At first glance, the streets of
Young people who live on the streets pay a particularly high price. According to MSF's 2010 preliminary study, nearly 59 per cent of young people under 18 stated that they had experienced physical violence over the course of the previous year. Forty-five per cent reported that they had been victims of sexual violence. Most of the victims do not bring charges against their attackers, either because they do not trust the authorities or because they consider such action pointless.
Working on the streets
From 2005 to 2010, MSF managed a shelter for young homeless people. The humanitarian organisation then expanded its activities to assist all victims of violence who lack access to emergency medical care. This includes residents of neighbourhoods controlled by gangs and the street population.
MSF works in an area with 95,000 inhabitants. Since late March 2011, an MSF mobile team has been visiting the most violent neighbourhoods every day, providing medical care to people living on the streets. Many of them are addicted to solvents, cocaine, crack, or alcohol and survive by sorting or recycling waste, selling drugs or becoming sex workers.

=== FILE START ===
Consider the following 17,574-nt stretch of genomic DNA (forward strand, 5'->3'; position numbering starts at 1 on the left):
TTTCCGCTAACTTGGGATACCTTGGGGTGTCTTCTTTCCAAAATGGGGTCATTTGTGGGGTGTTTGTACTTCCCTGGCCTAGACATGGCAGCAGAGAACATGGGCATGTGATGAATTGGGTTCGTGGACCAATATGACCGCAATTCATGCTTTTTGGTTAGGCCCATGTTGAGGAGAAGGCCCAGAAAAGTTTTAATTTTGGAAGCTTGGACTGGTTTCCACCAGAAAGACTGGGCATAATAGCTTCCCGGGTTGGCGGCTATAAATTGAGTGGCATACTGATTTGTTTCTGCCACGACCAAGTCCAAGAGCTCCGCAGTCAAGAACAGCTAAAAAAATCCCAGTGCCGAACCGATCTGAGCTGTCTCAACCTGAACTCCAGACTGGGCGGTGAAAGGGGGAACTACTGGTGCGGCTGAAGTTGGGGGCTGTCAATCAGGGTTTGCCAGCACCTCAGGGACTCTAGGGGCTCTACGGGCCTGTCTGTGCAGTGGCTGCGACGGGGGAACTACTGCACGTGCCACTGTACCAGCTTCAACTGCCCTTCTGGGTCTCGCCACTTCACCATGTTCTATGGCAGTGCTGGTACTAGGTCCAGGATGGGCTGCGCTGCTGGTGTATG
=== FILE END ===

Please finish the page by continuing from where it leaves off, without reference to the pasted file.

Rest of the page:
A year later, in 2012, the MSF staff felt they are starting to make progress. "We are winning the trust of the people and are managing to convince them to seek treatment," says Dr Gustavo Fernandez, who oversees MSF's programmes in
Doctors from the MSF team diagnose people on the streets and provide first aid such as wound dressing. Psychologists offer counselling sessions. People with more serious problems, such as victims of sexual violence, or people with chronic health problems are referred to four healthcare facilities where MSF doctors and psychologists provide additional medical care.
Huge challenges ahead
When patients in a more serious condition require emergency care, MSF and the patients are faced with the weaknesses of the Honduran healthcare system.
For victims of sexual violence, the provision of healthcare is even worse. If treated within 72 hours of an assault, the likelihood for a patient to contract HIV and other sexually-transmitted diseases is significantly reduced. However, the country does not have a national treatment protocol and the morning-after pill was prohibited since 2009. Fear of the police and their aggressor prevents patients from seeking treatment because doctors are required to notify the criminal justice system of all cases.
From January to September 2012, MSF's mobile team conducted 4,500 medical visits on the streets of